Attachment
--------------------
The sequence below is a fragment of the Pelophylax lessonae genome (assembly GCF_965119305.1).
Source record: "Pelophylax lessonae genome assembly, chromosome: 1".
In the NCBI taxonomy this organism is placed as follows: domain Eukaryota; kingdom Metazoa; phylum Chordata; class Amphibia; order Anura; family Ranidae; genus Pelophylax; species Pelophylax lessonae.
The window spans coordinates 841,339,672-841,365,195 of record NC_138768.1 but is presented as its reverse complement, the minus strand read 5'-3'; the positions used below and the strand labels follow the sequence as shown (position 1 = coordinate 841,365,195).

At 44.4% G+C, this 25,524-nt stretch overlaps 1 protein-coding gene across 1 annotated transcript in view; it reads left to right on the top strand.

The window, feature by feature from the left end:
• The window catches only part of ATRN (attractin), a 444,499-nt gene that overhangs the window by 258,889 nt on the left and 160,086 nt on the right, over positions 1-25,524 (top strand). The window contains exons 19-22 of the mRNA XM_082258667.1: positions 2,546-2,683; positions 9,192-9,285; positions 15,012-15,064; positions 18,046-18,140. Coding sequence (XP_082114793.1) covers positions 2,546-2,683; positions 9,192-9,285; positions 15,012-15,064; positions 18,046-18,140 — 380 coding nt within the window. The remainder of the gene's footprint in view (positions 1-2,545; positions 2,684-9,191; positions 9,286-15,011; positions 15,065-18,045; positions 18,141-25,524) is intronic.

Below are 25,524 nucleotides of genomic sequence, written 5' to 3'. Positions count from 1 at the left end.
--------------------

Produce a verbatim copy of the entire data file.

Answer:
The sequence below is a fragment of the Pelophylax lessonae genome (assembly GCF_965119305.1).
Source record: "Pelophylax lessonae genome assembly, chromosome: 1".
In the NCBI taxonomy this organism is placed as follows: domain Eukaryota; kingdom Metazoa; phylum Chordata; class Amphibia; order Anura; family Ranidae; genus Pelophylax; species Pelophylax lessonae.
The window spans coordinates 841,339,672-841,365,195 of record NC_138768.1 but is presented as its reverse complement, the minus strand read 5'-3'; the positions used below and the strand labels follow the sequence as shown (position 1 = coordinate 841,365,195).

At 44.4% G+C, this 25,524-nt stretch overlaps 1 protein-coding gene across 1 annotated transcript in view; it reads left to right on the top strand.

The window, feature by feature from the left end:
• The window catches only part of ATRN (attractin), a 444,499-nt gene that overhangs the window by 258,889 nt on the left and 160,086 nt on the right, over positions 1-25,524 (top strand). The window contains exons 19-22 of the mRNA XM_082258667.1: positions 2,546-2,683; positions 9,192-9,285; positions 15,012-15,064; positions 18,046-18,140. Coding sequence (XP_082114793.1) covers positions 2,546-2,683; positions 9,192-9,285; positions 15,012-15,064; positions 18,046-18,140 — 380 coding nt within the window. The remainder of the gene's footprint in view (positions 1-2,545; positions 2,684-9,191; positions 9,286-15,011; positions 15,065-18,045; positions 18,141-25,524) is intronic.

Below are 25,524 nucleotides of genomic sequence, written 5' to 3'. Positions count from 1 at the left end.